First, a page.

GOP frontrunner Mitt Romney has publicly endorsed Rep. Paul Ryan’s (R-WI) budget that he has named the “Path to Prosperity.” Boasting cutesy keywords like “job-killing” and “un-American,” the fiscal outline is more of a testament to the GOP’s strategy of painting President Obama as harmful for the American middle class than it is about producing a viable solution for fair spending practices and a reasonable timetable for solvency. For middle-class Americans who are excited to boot President Obama out of office, consider some of the highlighted strategies from the budget plan below and then ask yourself: whose prosperity is this plan for, exactly?
Goodbye, Pell Grants!
Mitt Romney’s endorsement of Paul Ryan’s plan is basically Romney saying that he supports cutting federal funding for education. This shouldn’t be of news to you, though, because the businessman-turned-politician already thinks that people should only get as much education as they can afford. Under Ryan’s plan, the federal government would return Pell grants to their pre-stimulus levels to curb rising tuition inflation and make sure aid is targeted to the truly needy (page 42).
Millions of students rely on Pell grants to help subsidize their already expensive education. Why are we so obsessed with getting college-educated Americans in a pit of debt? Is it because it makes them more susceptible to control? Some will argue that the clause specifies that funding will be reserved for the “truly needy.” Just remember that they said the same thing about cutting welfare.
Pop Torts for Breakfast!
For those of you not spun up on your legal verbiage, a tort is a wrongful act or infringement on a right that is not under contract that leads to legal liability. An example of a tort lawsuit would be a community suing a large gas fracking company because the company’s operations poisoned their water supply. For decades now, lawmakers have been pushing their campaign donors’ agendas trying to enact tort reform so that there are caps on the amount of damages that people can legally win in a settlement and/or court.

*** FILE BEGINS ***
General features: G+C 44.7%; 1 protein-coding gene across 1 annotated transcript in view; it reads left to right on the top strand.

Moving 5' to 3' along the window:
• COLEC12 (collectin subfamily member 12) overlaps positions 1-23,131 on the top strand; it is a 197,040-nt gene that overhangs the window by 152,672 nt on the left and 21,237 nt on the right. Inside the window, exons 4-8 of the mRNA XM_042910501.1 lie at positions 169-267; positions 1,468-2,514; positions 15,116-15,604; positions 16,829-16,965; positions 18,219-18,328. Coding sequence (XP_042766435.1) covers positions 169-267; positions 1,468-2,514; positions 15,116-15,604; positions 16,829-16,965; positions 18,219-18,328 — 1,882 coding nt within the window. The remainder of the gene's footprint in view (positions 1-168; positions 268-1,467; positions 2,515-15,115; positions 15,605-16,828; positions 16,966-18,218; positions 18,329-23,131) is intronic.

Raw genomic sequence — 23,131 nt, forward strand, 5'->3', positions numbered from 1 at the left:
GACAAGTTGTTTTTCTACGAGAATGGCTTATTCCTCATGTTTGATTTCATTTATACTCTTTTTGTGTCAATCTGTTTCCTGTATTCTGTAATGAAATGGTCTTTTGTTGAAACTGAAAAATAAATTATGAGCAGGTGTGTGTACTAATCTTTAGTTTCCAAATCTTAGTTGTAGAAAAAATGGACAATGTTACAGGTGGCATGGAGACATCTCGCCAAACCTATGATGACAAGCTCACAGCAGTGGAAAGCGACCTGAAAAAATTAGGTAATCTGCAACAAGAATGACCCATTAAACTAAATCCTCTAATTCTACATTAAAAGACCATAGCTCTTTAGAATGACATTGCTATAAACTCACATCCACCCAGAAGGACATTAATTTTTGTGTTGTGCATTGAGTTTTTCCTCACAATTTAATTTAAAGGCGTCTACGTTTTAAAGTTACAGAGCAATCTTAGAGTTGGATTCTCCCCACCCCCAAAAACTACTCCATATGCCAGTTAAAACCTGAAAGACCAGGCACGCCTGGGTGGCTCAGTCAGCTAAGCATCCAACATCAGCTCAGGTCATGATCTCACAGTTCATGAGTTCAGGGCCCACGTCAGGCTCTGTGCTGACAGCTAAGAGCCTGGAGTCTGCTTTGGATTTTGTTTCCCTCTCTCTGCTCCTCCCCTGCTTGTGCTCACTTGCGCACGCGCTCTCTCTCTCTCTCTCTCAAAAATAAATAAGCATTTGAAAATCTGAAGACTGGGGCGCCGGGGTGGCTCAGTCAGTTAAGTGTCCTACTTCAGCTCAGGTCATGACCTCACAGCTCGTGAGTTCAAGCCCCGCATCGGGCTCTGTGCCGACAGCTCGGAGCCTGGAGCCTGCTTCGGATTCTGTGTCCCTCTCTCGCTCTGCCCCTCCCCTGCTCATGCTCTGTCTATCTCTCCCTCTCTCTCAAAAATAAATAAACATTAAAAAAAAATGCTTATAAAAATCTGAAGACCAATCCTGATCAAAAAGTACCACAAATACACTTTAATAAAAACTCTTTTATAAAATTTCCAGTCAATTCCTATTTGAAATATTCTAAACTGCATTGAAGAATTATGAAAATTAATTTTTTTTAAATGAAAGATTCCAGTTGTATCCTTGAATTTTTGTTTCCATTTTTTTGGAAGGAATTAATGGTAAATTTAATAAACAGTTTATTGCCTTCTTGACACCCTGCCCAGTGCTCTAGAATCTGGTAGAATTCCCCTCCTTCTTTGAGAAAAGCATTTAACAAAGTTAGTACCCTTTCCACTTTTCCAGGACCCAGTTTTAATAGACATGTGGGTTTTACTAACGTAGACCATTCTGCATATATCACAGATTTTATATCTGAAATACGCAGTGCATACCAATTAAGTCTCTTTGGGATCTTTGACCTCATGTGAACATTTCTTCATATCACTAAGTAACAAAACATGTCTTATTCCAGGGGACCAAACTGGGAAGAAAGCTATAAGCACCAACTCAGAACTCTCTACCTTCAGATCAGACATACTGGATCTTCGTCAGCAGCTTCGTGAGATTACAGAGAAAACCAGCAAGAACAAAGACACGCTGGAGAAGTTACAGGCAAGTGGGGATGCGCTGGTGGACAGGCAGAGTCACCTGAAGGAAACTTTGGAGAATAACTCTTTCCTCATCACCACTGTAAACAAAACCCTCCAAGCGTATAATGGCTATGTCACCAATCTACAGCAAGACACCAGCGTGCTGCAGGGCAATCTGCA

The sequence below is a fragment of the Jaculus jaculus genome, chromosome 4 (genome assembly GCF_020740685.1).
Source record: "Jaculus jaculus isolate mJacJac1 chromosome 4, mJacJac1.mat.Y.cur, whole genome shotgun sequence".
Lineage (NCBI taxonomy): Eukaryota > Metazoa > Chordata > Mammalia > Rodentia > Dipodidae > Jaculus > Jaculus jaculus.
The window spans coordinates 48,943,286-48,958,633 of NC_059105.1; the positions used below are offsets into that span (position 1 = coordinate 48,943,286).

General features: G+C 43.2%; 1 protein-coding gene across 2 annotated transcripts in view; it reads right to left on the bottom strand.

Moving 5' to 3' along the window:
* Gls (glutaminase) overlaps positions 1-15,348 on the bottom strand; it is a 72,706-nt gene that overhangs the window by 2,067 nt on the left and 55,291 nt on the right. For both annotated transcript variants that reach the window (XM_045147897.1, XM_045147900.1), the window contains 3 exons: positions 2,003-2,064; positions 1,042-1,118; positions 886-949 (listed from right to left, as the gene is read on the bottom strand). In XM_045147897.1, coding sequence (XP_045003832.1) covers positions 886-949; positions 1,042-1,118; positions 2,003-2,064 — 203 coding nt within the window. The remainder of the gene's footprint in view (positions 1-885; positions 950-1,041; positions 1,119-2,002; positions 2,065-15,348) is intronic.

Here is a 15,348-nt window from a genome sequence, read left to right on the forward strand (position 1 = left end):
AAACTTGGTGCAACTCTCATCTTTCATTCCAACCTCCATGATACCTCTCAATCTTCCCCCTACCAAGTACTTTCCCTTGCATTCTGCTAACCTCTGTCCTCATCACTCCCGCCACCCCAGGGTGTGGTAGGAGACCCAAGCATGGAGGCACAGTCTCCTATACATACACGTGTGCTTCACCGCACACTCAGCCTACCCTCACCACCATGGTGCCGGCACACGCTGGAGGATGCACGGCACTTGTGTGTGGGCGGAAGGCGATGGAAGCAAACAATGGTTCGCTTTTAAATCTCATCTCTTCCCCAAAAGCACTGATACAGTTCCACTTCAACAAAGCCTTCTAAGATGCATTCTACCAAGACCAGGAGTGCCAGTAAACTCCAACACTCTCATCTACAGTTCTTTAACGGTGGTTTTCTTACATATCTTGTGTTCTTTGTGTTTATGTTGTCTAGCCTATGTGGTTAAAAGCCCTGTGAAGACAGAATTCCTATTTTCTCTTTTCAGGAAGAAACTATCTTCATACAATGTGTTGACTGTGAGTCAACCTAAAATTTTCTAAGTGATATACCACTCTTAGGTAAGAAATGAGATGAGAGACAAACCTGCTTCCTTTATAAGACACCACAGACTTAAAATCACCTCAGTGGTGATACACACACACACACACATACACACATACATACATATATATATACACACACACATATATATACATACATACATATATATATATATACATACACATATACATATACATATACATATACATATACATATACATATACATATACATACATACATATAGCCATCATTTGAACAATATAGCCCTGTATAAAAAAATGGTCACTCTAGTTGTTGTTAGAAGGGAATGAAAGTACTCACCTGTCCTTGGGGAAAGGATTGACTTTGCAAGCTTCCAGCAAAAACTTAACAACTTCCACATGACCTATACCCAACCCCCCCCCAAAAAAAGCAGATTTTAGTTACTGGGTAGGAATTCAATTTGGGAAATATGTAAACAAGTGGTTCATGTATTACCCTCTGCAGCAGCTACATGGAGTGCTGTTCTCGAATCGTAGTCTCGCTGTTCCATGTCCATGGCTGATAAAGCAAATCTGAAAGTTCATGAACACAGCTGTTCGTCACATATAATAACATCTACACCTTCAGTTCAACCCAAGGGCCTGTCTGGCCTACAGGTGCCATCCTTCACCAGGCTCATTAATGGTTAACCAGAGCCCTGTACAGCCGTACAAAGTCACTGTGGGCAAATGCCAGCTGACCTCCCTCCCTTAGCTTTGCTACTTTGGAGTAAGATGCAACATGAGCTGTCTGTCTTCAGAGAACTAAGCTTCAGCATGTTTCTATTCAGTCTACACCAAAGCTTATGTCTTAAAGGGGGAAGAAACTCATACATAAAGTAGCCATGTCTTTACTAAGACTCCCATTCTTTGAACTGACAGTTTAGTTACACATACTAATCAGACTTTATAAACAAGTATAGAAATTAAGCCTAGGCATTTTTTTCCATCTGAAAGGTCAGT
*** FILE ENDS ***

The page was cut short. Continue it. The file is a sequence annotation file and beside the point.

What the GOP has done is strategically word their desire for tort reform in such as way that consumers can associate tort reform with a positive outcome on their high health insurance premiums. Paul Ryan’s plan wants to ensure that the cost of frivolous litigation is not passed on to consumers in the form of higher health-care premiums by capping non-economic damages in medical liability lawsuits (page 44).
They should just say “tort reform” because that’s exactly what this is, but I’ll give you another example within the context of medicine to explain how this is completely backwards. With caps on the maximum amount of damages that someone who, for example, was a victim of mal practice or medical negligence, big for-profit hospital companies can simply average into their profit and loss statements the amount of money in lawsuits they’ll have to pay out if they engage in cost-effective low-quality healthcare. You can cry all you want about the ethical standards of hospitals, but the truth is in the verbiage: “passed on to consumers” is a way to say “not paid by us because we want to keep our bloated profit margins so we’ll pass the extra fees onto our consumers who are now legally required to have health insurance anyway.” We cannot let people’s lives turn into statements of liability on a corporation’s balance sheet!
Lower Taxes for Everyone!
This is an immediate attention-gainer for anyone who hates paying taxes and doesn’t care whether lower taxes will lead to perpetual insolvency or not. In the Path to Prosperity, the government would reform the tax code by consolidating the current six brackets and cutting the top individual rate from 35 percent to 25 percent (page 50), and encourage economic growth and job creation by lowering the corporate tax rate from 35 percent, which is the highest in the developed world, to a much more competitive 25 percent (page 53).